The Jataka Tales

a selection
edited by

D. L. Ashliman

© 2002-2014


Contents

About the Jataka Tales

  1. The Future Buddha as a Wise Judge.

  2. The Mosquito and the Carpenter.

  3. The Golden Mallard.

  4. The Tortoise That Love His Home Too Much.

  5. How a Parrot Told Tales of His Mistress and Had His Neck Wrung.

  6. The Monkey's Heart.

  7. The Talkative Tortoise.

  8. The People Who Saw the Judas Tree.

  9. The Timid Hare and the Flight of the Beasts.

  10. How a Vain Woman Was Reborn As a Dung-Worm.

  11. The Language of Animals.

  12. Sulasa and Sattuka.

  13. How an Ungrateful Son Planned to Murder His Old Father.


Return to D. L. Ashliman's folktexts, a library of folktales, folklore, fairy tales, and mythology.

About the Jataka Tales

Part of the canon of sacred Buddhist literature, this collection of some 550 anecdotes and fables depicts earlier incarnations -- sometimes as an animal, sometimes as a human -- of the being who would become Siddhartha Gautama, the future Buddha. Traditional birth and death dates of Gautama are 563-483 BC. The Jataka tales are dated between 300 BC and 400 AD.

Many of the tales are set in or near Benares, now called Varanasi, a city in north central India on the Ganges River. One of the world's oldest cities, Varanasi is the most sacred place for Hindus. Buddhists and Muslims also have important religious sites nearby. According to tradition, Buddha began his teaching at Sarnath a short distance from this city.




The Future Buddha as a Wise Judge

A woman, carrying her child, went to the future Buddha's tank to wash. And having first bathed the child, she put on her upper garment and descended into the water to bathe herself.

Then a Yakshini, seeing the child, had a craving to eat it. And taking the form of a woman, she drew near, and asked the mother, "Friend, this is a very pretty child. Is it one of yours?" And when she was told it was, she asked if she might nurse it. And this being allowed, she nursed it a little, and then carried it off.

But when the mother saw this, she ran after her, and cried out, "Where are you taking my child to?" and caught hold of her.

The Yakshini boldly said, "Where did you get the child from? It is mine!" And so quarreling, they passed the door of the future Buddha's Judgment Hall.

He heard the noise, sent for them, inquired into the matter, and asked them whether they would abide by his decision. And they agreed. Then he had a line drawn on the ground; and told the Yakshini to take hold of the child's arms, and the mother to take hold of its legs; and said, "The child shall be hers who drags him over the line."

But as soon as they pulled at him, the mother, seeing how he suffered, grieved as if her heart would break. And letting him go, she stood there weeping.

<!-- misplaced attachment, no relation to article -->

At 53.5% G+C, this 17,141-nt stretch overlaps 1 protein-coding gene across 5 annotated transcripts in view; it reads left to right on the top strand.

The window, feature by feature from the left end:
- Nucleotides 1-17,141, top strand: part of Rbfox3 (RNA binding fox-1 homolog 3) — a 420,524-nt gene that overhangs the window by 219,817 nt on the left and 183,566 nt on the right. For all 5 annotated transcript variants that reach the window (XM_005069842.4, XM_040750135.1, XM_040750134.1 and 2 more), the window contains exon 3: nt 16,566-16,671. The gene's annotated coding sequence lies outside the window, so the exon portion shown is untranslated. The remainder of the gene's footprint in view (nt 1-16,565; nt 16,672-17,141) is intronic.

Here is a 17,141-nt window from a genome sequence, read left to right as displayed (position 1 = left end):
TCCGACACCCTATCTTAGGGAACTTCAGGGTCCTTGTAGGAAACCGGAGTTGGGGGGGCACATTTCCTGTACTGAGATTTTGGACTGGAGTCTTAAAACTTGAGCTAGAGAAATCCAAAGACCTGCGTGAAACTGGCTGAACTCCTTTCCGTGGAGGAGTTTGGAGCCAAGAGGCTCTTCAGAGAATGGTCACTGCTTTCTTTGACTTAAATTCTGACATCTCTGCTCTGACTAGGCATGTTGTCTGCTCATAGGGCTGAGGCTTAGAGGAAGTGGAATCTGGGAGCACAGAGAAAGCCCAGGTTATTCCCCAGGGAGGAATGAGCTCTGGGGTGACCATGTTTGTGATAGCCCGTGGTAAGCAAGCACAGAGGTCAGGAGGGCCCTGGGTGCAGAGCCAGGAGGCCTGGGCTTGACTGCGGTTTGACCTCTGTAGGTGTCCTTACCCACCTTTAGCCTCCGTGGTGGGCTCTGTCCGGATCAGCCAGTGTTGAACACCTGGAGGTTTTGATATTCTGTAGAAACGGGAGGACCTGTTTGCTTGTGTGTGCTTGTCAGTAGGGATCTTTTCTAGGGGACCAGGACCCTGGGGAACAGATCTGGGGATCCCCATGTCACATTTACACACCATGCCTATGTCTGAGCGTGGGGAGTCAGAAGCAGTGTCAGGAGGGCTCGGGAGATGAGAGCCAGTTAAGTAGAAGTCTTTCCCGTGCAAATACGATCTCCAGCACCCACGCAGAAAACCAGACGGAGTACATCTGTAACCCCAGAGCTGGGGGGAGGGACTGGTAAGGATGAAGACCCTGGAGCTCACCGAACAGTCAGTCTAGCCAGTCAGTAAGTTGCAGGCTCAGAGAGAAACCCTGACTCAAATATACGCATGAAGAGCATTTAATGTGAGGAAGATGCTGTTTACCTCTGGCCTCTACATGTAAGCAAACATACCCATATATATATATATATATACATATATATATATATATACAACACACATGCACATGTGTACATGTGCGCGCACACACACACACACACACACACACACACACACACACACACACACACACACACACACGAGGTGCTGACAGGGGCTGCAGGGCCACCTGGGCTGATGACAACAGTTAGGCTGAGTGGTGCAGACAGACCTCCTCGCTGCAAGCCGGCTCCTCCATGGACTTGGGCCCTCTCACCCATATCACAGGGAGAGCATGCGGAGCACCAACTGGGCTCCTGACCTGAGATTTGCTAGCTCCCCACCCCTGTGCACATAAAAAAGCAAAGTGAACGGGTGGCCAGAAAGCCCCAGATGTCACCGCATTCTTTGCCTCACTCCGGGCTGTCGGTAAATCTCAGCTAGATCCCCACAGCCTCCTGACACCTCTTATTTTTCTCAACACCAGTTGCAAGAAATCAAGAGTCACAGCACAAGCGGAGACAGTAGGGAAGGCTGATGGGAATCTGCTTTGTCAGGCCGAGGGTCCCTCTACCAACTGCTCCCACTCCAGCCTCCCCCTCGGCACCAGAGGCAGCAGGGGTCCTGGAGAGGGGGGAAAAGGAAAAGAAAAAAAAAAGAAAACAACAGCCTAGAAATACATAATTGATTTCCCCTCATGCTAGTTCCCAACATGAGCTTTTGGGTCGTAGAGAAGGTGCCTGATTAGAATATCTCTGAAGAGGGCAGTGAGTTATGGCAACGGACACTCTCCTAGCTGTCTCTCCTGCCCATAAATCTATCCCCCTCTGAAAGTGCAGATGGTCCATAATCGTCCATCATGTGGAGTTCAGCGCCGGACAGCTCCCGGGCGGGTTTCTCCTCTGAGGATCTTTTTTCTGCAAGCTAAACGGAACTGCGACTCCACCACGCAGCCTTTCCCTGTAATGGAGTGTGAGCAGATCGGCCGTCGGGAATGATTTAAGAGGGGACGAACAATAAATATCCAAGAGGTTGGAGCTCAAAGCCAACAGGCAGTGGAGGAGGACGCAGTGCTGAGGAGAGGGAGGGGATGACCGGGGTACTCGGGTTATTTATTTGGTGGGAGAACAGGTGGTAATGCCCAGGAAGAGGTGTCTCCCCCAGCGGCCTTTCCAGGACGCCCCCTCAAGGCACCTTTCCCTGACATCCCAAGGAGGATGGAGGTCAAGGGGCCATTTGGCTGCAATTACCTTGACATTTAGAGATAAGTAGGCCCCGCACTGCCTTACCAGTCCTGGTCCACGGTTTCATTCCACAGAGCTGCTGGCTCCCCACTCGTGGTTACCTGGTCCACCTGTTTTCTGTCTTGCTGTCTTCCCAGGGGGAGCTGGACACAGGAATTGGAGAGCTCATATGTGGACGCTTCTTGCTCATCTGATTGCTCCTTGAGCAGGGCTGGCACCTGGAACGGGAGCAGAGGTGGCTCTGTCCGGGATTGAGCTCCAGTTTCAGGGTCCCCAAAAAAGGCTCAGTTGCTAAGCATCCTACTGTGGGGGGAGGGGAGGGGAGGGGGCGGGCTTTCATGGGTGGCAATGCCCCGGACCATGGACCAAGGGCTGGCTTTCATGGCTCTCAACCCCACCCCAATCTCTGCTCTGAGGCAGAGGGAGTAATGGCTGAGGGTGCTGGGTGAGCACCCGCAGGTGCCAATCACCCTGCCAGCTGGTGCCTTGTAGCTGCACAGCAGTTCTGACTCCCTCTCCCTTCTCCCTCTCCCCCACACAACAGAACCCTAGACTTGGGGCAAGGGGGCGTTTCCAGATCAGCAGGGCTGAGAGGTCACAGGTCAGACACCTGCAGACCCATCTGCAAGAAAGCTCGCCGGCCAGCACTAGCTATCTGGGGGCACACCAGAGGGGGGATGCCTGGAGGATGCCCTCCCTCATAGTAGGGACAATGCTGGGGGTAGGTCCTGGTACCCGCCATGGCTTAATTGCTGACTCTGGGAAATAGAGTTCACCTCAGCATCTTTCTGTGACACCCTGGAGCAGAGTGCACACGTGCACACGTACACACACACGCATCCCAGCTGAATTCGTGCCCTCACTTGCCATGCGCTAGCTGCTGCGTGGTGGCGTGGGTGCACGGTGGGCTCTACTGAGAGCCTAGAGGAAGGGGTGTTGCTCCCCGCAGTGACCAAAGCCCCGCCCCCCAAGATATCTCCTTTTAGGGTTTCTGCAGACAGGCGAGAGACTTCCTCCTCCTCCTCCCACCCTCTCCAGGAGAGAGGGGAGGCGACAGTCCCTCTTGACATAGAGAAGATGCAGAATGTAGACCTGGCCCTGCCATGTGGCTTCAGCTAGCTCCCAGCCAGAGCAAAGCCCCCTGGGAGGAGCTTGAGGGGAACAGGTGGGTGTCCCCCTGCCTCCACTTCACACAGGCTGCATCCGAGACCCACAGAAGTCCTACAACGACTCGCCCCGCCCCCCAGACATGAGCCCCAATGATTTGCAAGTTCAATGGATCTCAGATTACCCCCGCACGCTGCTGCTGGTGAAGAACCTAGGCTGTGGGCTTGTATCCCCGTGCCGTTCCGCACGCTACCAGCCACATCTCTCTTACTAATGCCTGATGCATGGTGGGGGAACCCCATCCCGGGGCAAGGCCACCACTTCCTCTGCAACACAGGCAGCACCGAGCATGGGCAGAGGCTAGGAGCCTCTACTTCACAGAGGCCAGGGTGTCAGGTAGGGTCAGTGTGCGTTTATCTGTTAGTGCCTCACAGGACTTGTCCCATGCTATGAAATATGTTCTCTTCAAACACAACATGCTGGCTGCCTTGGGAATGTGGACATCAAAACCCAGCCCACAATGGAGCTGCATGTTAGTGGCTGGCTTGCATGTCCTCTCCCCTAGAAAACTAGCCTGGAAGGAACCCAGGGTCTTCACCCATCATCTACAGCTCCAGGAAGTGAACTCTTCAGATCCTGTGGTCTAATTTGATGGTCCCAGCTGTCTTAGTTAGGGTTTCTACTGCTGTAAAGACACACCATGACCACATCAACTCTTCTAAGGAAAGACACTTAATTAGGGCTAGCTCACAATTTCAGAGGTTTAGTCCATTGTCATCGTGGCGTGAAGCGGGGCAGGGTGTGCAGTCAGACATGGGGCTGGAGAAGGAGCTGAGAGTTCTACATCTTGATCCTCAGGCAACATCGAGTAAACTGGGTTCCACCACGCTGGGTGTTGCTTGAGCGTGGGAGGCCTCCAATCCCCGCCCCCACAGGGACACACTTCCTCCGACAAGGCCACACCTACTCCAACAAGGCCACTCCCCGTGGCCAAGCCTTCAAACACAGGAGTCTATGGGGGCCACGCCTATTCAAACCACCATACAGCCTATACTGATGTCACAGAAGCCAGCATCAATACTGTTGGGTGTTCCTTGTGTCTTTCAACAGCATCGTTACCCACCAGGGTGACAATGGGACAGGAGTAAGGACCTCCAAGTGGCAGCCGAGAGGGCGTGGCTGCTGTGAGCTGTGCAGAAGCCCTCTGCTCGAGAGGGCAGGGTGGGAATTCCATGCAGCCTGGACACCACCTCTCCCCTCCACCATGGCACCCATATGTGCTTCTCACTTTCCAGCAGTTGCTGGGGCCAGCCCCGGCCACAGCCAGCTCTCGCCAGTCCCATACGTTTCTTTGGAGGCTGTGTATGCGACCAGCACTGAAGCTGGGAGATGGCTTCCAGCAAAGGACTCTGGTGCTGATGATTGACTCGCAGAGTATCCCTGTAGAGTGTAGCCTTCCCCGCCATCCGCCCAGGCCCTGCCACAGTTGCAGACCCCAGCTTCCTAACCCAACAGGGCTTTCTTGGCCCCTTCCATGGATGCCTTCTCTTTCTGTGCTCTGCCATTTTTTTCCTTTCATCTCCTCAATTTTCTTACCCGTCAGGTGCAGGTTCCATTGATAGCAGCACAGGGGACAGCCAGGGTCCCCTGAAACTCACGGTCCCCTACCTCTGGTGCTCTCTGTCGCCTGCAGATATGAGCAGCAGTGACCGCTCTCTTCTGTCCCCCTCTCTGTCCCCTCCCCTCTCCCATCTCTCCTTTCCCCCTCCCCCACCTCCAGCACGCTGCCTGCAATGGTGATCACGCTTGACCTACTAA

Then the future Buddha asked the bystanders, "Whose hearts are tender to babes? Those who have borne children, or those who have not?"

And they answered, "Oh sire! The hearts of mothers are tender."

Then he said, "Who, think you, is the mother? She who has the child in her arms, or she who has let go?"

And they answered, "She who has let go is the mother."

And he said, "Then do you all think that the other was the thief?"

And they answered, "Sire! We cannot tell."

And he said, "Verily, this is a Yakshini, who took the child to eat it."

And he replied, "Because her eyes winked not, and were red, and she knew no fear, and had no pity, I knew it."

And so saying, he demanded of the thief, "Who are you?"

And she said, "Lord! I am a Yakshini."

And he asked, "Why did you take away this child?"

And she said, "I thought to eat him, Oh my Lord!"

And he rebuked her, saying, "Oh foolish woman! For your former sins you have been born a Yakshini, and now do you still sin!" And he laid a vow upon her to keep the Five Commandments, and let her go.

But the mother of the child exalted the future Buddha, and said, "Oh my Lord! Oh great physician! May your life be long!" And she went away, with her babe clasped to her bosom.




The Mosquito and the Carpenter

Once on a time when Brahmadatta was reigning in Benares, the Bodhisatta gained his livelihood as a trader. In these days in a border village in Kasi there dwelt a number of carpenters. And it chanced that one of them, a bald gray-haired man, was planing away at some wood with his head glistening like a copper bowl, when a mosquito settled on his scalp and stung him with its dart like sting.

Said the carpenter to his son, who was seated hard by, "My boy, there's a mosquito stinging me on the head. Do drive it away."

"Hold still then father," said the son. "One blow will settle it."

(At that very time the Bodhisatta had reached that village in the way of trade, and was sitting in the carpenter's shop.)

"Rid me of it!" cried the father.

"All right, father," answered the son, who was behind the old man's back, and, raising a sharp ax on high with intent to kill only the mosquito, he cleft his father's head in two. So the old man fell dead on the spot.